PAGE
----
*bears to the unit of velocity [acceleration] on the ratio or according as the motion is parallel to I or perpendicular to I (MVLR).*

Let us use *F* to denote force. Then from the dimensional equation

we shall be able to draw an interesting conclusion concerning the measurement of force.

Suppose that an observer *B* on a system carries out some observations concerning a certain rectilinear motion, measuring the quantities *M', L', T',* so that he has the equation

Another observer *A* on a system (having with respect to the velocity *v* in the line *l*) measures the same force, calling it *F*. Required the value of *F* in terms of , when the motion is parallel to *l* and when it is perpendicular to *l*, the estimate being made by *A*.

When the motion is perpendicular to *l* — that is, when the force acts in a line perpendicular to *l* — we have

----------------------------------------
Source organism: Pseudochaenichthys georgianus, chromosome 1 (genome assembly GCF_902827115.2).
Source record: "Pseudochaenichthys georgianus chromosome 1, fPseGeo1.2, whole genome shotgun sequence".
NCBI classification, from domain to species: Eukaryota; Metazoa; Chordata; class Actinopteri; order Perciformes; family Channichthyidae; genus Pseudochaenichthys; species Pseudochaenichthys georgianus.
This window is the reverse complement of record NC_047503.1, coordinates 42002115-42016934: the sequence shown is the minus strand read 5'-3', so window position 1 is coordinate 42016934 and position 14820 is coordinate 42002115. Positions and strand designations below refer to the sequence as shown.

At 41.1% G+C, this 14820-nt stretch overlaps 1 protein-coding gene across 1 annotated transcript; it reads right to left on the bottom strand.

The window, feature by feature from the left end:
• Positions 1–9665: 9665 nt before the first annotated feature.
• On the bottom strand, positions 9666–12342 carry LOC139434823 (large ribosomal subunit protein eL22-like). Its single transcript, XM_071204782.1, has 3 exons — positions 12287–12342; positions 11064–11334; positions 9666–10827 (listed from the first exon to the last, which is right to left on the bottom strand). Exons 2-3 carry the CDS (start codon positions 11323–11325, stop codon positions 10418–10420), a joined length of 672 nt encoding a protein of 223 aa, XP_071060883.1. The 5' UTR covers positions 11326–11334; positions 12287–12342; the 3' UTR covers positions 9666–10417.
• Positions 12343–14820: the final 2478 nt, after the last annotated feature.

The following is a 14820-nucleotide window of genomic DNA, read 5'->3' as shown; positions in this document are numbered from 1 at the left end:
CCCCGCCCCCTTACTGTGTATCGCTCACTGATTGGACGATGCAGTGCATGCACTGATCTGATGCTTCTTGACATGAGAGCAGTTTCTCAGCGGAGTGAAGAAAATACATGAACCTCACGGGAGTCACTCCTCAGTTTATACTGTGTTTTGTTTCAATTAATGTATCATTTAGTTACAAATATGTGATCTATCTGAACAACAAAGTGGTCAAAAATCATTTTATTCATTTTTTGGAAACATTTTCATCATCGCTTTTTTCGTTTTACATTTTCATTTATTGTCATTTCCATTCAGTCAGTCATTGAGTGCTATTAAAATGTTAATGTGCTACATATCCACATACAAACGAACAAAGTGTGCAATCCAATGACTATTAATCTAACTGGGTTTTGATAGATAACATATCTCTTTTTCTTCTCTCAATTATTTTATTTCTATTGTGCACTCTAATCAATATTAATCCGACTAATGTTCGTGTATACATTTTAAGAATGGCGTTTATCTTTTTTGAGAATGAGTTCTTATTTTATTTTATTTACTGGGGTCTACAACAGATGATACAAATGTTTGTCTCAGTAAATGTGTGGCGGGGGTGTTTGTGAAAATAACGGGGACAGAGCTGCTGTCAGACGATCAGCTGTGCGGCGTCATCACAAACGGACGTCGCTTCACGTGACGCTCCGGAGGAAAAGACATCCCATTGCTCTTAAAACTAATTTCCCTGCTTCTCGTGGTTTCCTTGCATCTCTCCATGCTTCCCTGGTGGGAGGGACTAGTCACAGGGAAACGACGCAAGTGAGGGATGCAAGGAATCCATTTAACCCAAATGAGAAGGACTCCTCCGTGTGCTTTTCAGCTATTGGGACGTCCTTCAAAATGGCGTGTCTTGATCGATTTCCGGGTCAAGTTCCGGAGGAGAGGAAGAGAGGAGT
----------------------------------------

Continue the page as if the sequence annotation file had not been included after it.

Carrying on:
When the motion is parallel to *l* we have

These results may be stated in the following theorem:

Theorem IV. *In the same systems of reference as in theorem III., let an observer on measure a given force F' in a direction perpendicular to l and in a direction parallel to l, and let and be the values of this force as measured in the first and second cases respectively by an observer on . Then we have*

It is obvious that a similar use may be made of the dimensional equation of any derived unit in determining the relation which exists between this unit in two relatively moving systems of reference.